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Provost John McGreevy to deliver Graduate School Commencement address

John McGreevy, the Charles and Jill Fischer Provost and Francis A. McAnaney Professor of History at the University of Notre Dame, will deliver the keynote address during the Graduate School’s annual Commencement Ceremony.

John McGreevy, the Charles and Jill Fischer Provost and Francis A. McAnaney Professor of History at the University of Notre Dame, will deliver the keynote address during the Graduate School’s annual Commencement Ceremony. The ceremony will take place at 9 a.m. May 20 (Saturday) at Notre Dame Stadium. Notre Dame President Rev. John I. Jenkins, C.S.C., will confer the master’s and doctoral degrees.

“We are delighted that Provost McGreevy will be speaking to our graduates,” said Thomas Fuja, professor of electrical engineering and interim vice president, associate provost and dean of the Graduate School. “More so than at any other time in its history, there is widespread recognition that advancing graduate studies and research at Notre Dame is critical to our future as a great university. This is a terrific opportunity to hear the provost’s reflections on what our graduates have accomplished and Notre Dame’s trajectory as a preeminent graduate institution.”

“I am thrilled to spend time with our graduate students and their families and friends,” McGreevy said. “We are proud of them. And we are even more hopeful about what they will accomplish in a world in need of their leadership.”

A graduate of Notre Dame, McGreevy is an acclaimed historian, with a focus on both American and global religion and politics. He joined Notre Dame’s faculty in 1997, coming from Harvard. He served as chair of the Department of History from 2002 to 2008 and the I.A. O’Shaughnessy Dean of the College of Arts and Letters from 2008 to 2018. He began his term as provost in July 2022.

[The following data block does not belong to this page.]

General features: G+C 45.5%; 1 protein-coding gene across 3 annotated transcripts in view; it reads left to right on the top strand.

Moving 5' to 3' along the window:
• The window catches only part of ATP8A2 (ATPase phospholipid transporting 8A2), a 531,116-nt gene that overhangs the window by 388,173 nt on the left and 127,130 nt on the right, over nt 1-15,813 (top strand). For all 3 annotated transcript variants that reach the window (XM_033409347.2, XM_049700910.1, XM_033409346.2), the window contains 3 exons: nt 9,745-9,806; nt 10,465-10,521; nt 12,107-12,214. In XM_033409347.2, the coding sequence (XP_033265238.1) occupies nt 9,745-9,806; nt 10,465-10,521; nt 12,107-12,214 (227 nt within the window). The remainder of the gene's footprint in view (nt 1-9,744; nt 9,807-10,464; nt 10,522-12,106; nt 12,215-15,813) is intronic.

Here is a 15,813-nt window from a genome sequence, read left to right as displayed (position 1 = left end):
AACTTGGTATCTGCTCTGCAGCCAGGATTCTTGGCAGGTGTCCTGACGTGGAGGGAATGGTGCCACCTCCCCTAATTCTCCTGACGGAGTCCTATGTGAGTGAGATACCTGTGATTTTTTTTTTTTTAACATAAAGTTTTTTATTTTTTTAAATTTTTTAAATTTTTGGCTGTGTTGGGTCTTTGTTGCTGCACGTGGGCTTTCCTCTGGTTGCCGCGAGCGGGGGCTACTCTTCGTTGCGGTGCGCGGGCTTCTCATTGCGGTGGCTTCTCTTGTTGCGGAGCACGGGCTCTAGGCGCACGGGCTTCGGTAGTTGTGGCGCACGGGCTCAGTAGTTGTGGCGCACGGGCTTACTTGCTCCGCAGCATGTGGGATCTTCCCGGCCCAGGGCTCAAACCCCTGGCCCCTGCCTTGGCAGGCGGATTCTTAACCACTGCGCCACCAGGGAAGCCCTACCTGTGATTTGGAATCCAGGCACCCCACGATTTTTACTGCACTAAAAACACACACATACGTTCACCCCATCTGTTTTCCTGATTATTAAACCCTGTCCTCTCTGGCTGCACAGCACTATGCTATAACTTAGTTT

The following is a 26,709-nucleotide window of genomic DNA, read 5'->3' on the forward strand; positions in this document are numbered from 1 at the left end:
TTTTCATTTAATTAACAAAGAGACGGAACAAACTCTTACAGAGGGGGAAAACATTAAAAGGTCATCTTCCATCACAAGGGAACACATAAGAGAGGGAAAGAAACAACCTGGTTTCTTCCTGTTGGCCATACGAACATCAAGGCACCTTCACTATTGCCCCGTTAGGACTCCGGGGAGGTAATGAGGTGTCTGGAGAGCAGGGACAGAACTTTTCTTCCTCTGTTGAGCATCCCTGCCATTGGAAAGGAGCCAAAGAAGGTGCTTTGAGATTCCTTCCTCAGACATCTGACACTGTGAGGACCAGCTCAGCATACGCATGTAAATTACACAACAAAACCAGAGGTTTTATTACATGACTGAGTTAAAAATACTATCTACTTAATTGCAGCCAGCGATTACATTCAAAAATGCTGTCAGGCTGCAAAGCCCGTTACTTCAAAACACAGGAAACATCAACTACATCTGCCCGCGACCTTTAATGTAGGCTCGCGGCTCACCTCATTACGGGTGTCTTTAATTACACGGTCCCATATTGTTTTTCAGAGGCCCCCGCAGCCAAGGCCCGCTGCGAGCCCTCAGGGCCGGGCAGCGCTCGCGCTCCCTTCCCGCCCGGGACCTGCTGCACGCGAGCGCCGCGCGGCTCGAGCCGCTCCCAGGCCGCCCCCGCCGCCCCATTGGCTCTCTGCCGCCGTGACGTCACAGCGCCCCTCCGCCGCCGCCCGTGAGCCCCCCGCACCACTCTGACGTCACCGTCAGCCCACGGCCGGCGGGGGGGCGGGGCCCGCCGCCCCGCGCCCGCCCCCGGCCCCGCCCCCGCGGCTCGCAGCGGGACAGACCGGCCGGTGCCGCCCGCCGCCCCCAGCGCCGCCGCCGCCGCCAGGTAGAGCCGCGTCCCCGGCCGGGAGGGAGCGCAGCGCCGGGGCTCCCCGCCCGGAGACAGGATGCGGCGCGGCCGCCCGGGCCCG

He is the author of four books that explore the people and impact of the Catholic Church, including, most recently, “Catholicism: A Global History from the French Revolution to Pope Francis.” His essays have been translated into Italian, French and Spanish. He has received major fellowships from the Mellon Foundation, the American Council of Learned Societies, the Louisville Institute and the Erasmus Institute, and has published articles and reviews in the Journal of American History, New York Review of Books, Chronicle of Higher Education, Commonweal, The New Republic, Chicago Tribune and other venues. He served on the Pulitzer Prize jury for history in 2010.

A Phi Beta Kappa member and magna cum laude graduate from Notre Dame in 1986 with a bachelor’s degree in history, he earned his master’s and doctoral degrees in history from Stanford University. He also taught at Hales Franciscan High School in Chicago. Following his doctoral degree, he completed a Lilly Foundation postdoctoral fellowship in humanities at Valparaiso University.

Separately, the Graduate School has announced the following student, faculty and alumni awards for the 2022-23 academic year:

Distinguished Graduate Alumni Award: Monica C. Regalbuto (Ph.D. ’89), nuclear fuel cycle director, Idaho National Laboratory.

James A. Burns, C.S.C., Award: Patricia A. Champion, professor of biological sciences, and Mark Anthony Caprio, associate professor of physics and astronomy.

Dick and Peggy Notebaert Award: Robert Goulding, associate professor in the program of liberal studies.

Shaheen Award in Engineering: Laura M. Alderfer, doctoral candidate in bioengineering.

Shaheen Award in Science: Megan Vahsen, doctoral candidate in biological sciences.

Shaheen Award in Social Sciences: Luiz Vilaça, doctoral candidate in sociology.

Shaheen Award in Humanities: Susanna De Stradis, doctor of philosophy, history.

Social Justice Award: Ester E. Aguirre Alfaro, master’s candidate in Romance languages.

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